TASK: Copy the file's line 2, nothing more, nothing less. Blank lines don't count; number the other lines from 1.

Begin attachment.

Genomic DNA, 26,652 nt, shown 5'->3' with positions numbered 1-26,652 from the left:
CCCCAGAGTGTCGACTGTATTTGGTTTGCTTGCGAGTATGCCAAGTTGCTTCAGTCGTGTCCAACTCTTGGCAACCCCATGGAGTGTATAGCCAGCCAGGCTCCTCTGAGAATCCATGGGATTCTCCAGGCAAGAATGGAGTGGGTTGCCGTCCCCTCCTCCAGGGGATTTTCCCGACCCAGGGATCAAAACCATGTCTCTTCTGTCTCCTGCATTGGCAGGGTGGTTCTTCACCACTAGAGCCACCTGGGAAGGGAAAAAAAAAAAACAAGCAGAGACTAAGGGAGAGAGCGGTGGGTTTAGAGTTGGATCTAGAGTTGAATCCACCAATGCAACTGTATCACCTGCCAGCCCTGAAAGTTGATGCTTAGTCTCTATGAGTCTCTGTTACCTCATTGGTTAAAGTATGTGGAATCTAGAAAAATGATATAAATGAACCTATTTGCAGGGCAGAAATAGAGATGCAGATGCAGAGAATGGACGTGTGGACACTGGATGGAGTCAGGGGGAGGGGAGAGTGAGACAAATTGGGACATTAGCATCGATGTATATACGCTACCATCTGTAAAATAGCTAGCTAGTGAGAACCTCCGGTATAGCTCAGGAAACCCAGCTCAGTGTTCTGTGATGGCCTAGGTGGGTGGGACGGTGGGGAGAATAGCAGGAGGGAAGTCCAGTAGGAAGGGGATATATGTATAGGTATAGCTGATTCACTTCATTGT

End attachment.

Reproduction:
CCCCAGAGTGTCGACTGTATTTGGTTTGCTTGCGAGTATGCCAAGTTGCTTCAGTCGTGTCCAACTCTTGGCAACCCCATGGAGTGTATAGCCAGCCAGGCTCCTCTGAGAATCCATGGGATTCTCCAGGCAAGAATGGAGTGGGTTGCCGTCCCCTCCTCCAGGGGATTTTCCCGACCCAGGGATCAAAACCATGTCTCTTCTGTCTCCTGCATTGGCAGGGTGGTTCTTCACCACTAGAGCCACCTGGGAAGGGAAAAAAAAAAAACAAGCAGAGACTAAGGGAGAGAGCGGTGGGTTTAGAGTTGGATCTAGAGTTGAATCCACCAATGCAACTGTATCACCTGCCAGCCCTGAAAGTTGATGCTTAGTCTCTATGAGTCTCTGTTACCTCATTGGTTAAAGTATGTGGAATCTAGAAAAATGATATAAATGAACCTATTTGCAGGGCAGAAATAGAGATGCAGATGCAGAGAATGGACGTGTGGACACTGGATGGAGTCAGGGGGAGGGGAGAGTGAGACAAATTGGGACATTAGCATCGATGTATATACGCTACCATCTGTAAAATAGCTAGCTAGTGAGAACCTCCGGTATAGCTCAGGAAACCCAGCTCAGTGTTCTGTGATGGCCTAGGTGGGTGGGACGGTGGGGAGAATAGCAGGAGGGAAGTCCAGTAGGAAGGGGATATATGTATAGGTATAGCTGATTCACTTCATTGT